3. Brits would have lost to Sikhs, ‘but for treachery by 2 Gens’ William Dalrymple (right) speaks as (L-R) Amar Pal Sidhu, Mandeep Rai and Dr Sukhmani Riar look on at the Military Literature Festival in Chandigarh on Saturday. TRIBUNE PHOTO: RAVI KUMAR Ajay Banerjee Tribune News Service Chandigarh, December 9 Adept in Indo-British history, two leading historians today differed on what could have been the British Empire’s future after the First Anglo-Sikh War in 1846, but both agreed that the East India Company-led army had almost lost the war had the Sikhs — surprisingly or prompted by the treachery of two Generals — not surrendered. Speaking on ‘Anglo-Sikh wars’ at the Military Literature Festival here, London-based historian Amar Pal Sidhu argued: “The British lacked ammunition, had no water and were, thus, incapable of fighting. Then Governor General Lord Henry Hardinge was in the battlefield and he would have had to surrender. The entire British Raj could have collapsed.” Sidhu, who has authored separate books on the first and the Second Anglo-Sikh War (1848-49), said: “Had the Sikh army not surrendered, the British Empire’s history in India would have been different. It would have been a seminal moment resembling the one at Waterloo (where Napoleon Bonaparte of France lost).” The treachery by Generals Tej Singh and Lal Singh changed the course of history. The two owed their positions to Maharani Jindan, one of the queens of Maharaja Ranjit Singh. “Punjab probably would have been united and would still be united,” said Sidhu. William Dalrymple, author of “Return of a King: The Battle for Afghanistan”, accepted that the military edge in the First Anglo-Sikh War was with the Sikhs. He, however, differed on the outcome of the British Empire had they (Sikhs) won the first war. “At that point, it was easy to defeat the Company-led army, though they could have used their backup of vast resources and men,” he averred. They had resources much bigger than Punjab’s. Between 1790 and the early 1800s, the company was earning hugely from Bengal. The private army of the East India Company was twice the size of the British army. Mandeep Rai, who was moderating the session, said: “Historians have not realised that had the Sikh army not surrendered, the Lahore durbar would have survived and the state of Pakistan would not have come into being.” Dr Sukhmani Riar, Professor of history at PU, asserted that “the creation of the Dogra state (now J&K) after the First Anglo-Sikh War was still a mystery. How the Sikh kingdom collapsed within a few years of the death of Ranjit Singh (in 1839) is a matter of study”. The First Anglo-Sikh War led to signing of the ‘Treaty of Umritsar’ (Amritsar) and carving out a separate Dogra kingdom. It meant partial subjugation. Three years later, the Second Anglo-Sikh War led to total defeat of the Sikh army and the subsequent collapse of the Sikh kingdom.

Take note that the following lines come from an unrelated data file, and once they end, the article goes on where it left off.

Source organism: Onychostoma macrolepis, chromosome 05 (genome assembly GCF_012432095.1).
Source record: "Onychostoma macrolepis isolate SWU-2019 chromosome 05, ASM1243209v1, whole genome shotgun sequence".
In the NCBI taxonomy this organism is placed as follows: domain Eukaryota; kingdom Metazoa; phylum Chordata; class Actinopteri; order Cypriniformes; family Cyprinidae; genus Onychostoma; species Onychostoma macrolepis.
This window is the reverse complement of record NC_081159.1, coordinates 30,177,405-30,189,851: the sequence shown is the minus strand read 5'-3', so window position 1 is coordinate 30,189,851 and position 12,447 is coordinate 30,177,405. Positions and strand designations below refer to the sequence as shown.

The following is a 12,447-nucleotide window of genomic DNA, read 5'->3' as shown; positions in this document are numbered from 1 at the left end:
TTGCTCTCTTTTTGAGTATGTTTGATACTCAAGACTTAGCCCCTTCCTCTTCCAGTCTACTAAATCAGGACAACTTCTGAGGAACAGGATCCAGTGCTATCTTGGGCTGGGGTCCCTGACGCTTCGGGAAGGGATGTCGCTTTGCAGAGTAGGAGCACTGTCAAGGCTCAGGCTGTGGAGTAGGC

4. Herbert art gallery and museum in Coventry are having an exhibition showing the heritage of Punjab and the throne of Maharaja Ranjit Singh ji. It will be on upto the 18th of January next year. https://www.justgiving.com/campaigns/charity/culturecoventry/craftsofthepunjab